Savouring Dubai, the land of opportunity and refuge

Dubai has been on the cards for a while now. The last and only time I visited was in early 2010 for a conference. I vaguely remember doing a brief spin of a city deep in the doldrums of economic depression, staring at half-built buildings and getting the sense that I was experiencing a ‘freeze frame’. That first impression and the idea that I am motivated by (hi-fi?) stuff like art, culture and history and not so taken in by glitzy glass-clad skyscrapers (sarcasm, confusion, loads of self-judgement in those words!) ensured that Dubai wasn’t really on my radar for some time. But then, Rahul started to come here every year for his annual training refresher and Dubai was back on my list!

This time round though, the city feels very different. Alive and buzzing with the energy of the Dubai Shopping Festival and a renewed construction boom kicked off in part by the fact that the World Expo 2020 is being hosted here. I promised myself to reserve the judgement before I came and have been happy tramping about the city by myself (while Rahul is working), exploring the Metro and meeting friends and shopping! Despite myself and because of the way this city is, it is impossible not to appreciate the sense of organization, the aesthetic of opulence, the ease of getting around, the effortless intermingling of cultures very different.

The cranes are swinging again in Dubai!

The cranes are swinging again in Dubai!

An organized city, the cars speed by and you let a different-yet-familiar cultural ethos seep into you

An organized city, the cars speed by and you let a different-yet-familiar cultural ethos seep into you

It's strange how mass transit has begun to define your experience of a new city. The Dubai Metro, though limited in coverage, is simple to use. I wish metro experts in India would think to have these sort of protection screens at the platform edges on stations!

It’s strange how mass transit has begun to define your experience of a new city. The Dubai Metro, though limited in coverage, is simple to use. I wish metro experts in India would think to have these sort of protection screens at the platform edges on stations!

I really like the signages. Here, people are not-so-subtly encouraged to let passengers exit from the centre while they climb in from the side. The Dubai metro also like Delhi) has a ladies only coach, only at peak times though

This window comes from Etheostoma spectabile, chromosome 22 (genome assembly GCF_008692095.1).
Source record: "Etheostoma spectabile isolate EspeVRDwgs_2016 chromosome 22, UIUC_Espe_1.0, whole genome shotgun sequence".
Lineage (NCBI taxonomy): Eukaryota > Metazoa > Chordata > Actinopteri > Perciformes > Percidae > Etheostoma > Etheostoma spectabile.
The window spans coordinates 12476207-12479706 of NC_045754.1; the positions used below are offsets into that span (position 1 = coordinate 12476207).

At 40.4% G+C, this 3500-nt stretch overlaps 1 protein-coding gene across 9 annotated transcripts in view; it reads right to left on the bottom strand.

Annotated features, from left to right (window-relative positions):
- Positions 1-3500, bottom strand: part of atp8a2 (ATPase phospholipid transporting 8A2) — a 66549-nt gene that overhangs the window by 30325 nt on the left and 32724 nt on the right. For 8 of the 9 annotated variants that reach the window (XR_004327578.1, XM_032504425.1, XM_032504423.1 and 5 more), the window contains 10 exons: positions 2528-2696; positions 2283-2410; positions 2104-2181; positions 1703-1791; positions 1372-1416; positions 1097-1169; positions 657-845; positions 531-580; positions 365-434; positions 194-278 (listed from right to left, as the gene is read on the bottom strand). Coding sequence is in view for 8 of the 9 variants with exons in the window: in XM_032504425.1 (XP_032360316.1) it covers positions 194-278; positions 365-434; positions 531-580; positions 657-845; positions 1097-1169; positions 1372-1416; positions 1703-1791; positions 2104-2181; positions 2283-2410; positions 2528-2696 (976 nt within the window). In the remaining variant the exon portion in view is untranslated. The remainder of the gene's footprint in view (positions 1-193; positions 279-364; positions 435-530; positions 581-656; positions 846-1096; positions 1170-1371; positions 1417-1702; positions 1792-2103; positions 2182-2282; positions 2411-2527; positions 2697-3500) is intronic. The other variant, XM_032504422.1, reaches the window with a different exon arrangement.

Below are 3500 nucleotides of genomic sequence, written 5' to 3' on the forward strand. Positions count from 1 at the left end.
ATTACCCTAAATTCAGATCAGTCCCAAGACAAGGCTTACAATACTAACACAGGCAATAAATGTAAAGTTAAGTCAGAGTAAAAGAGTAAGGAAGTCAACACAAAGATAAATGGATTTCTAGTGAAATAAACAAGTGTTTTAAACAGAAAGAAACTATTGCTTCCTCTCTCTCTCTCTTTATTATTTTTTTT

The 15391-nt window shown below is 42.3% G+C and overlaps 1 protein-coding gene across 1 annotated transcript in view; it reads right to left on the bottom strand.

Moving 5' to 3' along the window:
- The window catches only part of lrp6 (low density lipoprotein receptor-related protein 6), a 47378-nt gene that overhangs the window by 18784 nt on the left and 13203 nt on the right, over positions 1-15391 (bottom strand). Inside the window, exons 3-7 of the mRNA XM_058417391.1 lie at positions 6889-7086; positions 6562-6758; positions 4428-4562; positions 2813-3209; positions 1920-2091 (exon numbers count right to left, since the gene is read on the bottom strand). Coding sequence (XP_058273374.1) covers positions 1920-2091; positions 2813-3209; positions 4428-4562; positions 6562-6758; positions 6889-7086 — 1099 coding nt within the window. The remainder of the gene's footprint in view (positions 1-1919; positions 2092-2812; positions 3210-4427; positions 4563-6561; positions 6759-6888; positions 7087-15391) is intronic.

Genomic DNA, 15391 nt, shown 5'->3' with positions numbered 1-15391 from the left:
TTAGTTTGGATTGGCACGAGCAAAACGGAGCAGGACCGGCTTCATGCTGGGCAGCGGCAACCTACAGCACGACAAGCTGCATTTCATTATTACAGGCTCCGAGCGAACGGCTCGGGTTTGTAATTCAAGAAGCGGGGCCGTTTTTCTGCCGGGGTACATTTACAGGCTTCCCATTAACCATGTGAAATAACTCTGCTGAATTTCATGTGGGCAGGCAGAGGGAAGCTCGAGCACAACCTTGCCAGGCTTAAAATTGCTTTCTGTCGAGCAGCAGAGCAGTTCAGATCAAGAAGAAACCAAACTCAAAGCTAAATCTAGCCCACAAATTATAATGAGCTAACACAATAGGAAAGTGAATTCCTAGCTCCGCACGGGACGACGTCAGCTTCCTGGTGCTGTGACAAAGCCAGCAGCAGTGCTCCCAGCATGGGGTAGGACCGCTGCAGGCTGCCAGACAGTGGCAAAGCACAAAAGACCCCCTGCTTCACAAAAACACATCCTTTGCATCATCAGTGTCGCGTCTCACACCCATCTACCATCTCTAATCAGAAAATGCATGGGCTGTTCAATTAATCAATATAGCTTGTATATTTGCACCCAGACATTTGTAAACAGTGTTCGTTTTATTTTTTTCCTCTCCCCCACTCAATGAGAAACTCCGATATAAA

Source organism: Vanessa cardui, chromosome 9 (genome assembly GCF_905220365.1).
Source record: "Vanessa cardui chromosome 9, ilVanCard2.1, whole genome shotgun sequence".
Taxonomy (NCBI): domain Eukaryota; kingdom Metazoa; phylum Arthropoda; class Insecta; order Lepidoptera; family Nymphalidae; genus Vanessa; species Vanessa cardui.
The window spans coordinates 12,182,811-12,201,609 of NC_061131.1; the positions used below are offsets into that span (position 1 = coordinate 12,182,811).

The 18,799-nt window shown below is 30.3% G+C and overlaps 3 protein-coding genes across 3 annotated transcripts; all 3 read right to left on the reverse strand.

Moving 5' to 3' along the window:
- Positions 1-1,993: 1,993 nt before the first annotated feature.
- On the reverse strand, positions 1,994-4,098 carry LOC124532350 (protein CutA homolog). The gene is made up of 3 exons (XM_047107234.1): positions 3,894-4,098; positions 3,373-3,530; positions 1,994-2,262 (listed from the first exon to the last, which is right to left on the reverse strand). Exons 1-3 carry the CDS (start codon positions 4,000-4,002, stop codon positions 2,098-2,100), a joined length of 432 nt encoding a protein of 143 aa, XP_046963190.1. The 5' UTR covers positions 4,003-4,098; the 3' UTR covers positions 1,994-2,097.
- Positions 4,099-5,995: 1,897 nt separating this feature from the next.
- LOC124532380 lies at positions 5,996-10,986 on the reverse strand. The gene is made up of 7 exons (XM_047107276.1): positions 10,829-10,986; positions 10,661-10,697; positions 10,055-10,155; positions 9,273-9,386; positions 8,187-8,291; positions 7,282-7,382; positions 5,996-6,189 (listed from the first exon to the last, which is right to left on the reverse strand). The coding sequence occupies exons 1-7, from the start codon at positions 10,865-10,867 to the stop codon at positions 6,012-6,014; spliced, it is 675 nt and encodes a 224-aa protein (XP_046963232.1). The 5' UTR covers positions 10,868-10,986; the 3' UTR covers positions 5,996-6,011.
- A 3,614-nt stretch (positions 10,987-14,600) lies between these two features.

I really like the signages. Here, people are not-so-subtly encouraged to let passengers exit from the centre while they climb in from the side. The Dubai metro also like Delhi) has a ladies only coach, only at peak times though

In conversations with those who live here, friends as well as strangers I met on the Metro, I can see how it is easy to get used to the conveniences of Dubai, especially in the face of the employment opportunities and improved pay packages it provides as compared to ‘back home’. Dubai has attracted people from a plethora of nationalities- Indians, Pakistanis, Bangladeshis, Yemenis, Syrians, Egyptians and many more- for whom it represents a better life. Yes, by corollary it also means that life ‘back home’ wasn’t that great for many of those who have come here. By all accounts, most of these immigrants will never ever go back, or even want to go back. Despite the big brother watching, despite the controlled media and the heightened awareness of the need to mind your own business if you want to survive, Dubai is a good experience, a place that treats you well.

Both strangers and friends confided to me that a sense of personal safety, the lawfulness and speedy execution of justice were what made them most comfortable here in Dubai, as compared to India. I wasn’t too surprised by this admission, even though I had to curb my urge to fiercely defend my country. You have to read papers here to see that nearly all news out of India is negative! In contrast, the media reports about the UAE are a mix of heady, positive, self-congratulatory stories interspersed with rather watered-down criticism. My analysis: You cannot compare apples and oranges, you gotta see things in perspective. By this I mean that living in a democracy and an autocracy are very different, but I can also see that this difference may matter little for citizens who are happy to have their daily needs well met. Walking among the glitzy edifices and seeing families out carefree and happy in the middle of the night, it’s hard to push this point without sounding defensive!

And so, I let it go and shop some more. I click pictures of dancing fountains and ornate ceilings. I enjoy the pleasure of the us-time Rahul and me are getting as we choose from a fantastic selection of restaurants, eat, talk, laugh… I savour Dubai, I refrain from judging, I miss home.

Malls in Dubai are works of art, with ornate interiors and grandiose ceilings that rise high above you

Malls in Dubai are works of art, with ornate interiors and grandiose ceilings that rise high above you. This is at the Mall of the Emirates, where I trawled aimlessly for an hour, clicking pictures and feeling intimidated by the determined shoppers!

The Dubai mall, next to Burj Khalifa, is the place to be! Absolutely monumental in scale, the spaces are so large that even the most bizarre ceiling fixtures seem to fit right in!

The Dubai mall, next to Burj Khalifa, is the place to be! Absolutely monumental in scale, the spaces are so large that even the most bizarre ceiling fixtures seem to fit right in!

Another ornate ceiling

Another ornate ceiling…

...and the space below it!

…and the space below it!

At every juncture, we miss the children, and become kids ourselves!

At every juncture, we miss the children, and become kids ourselves!

The curtain of water inside the Dubai Mall

The curtain of water inside the Dubai Mall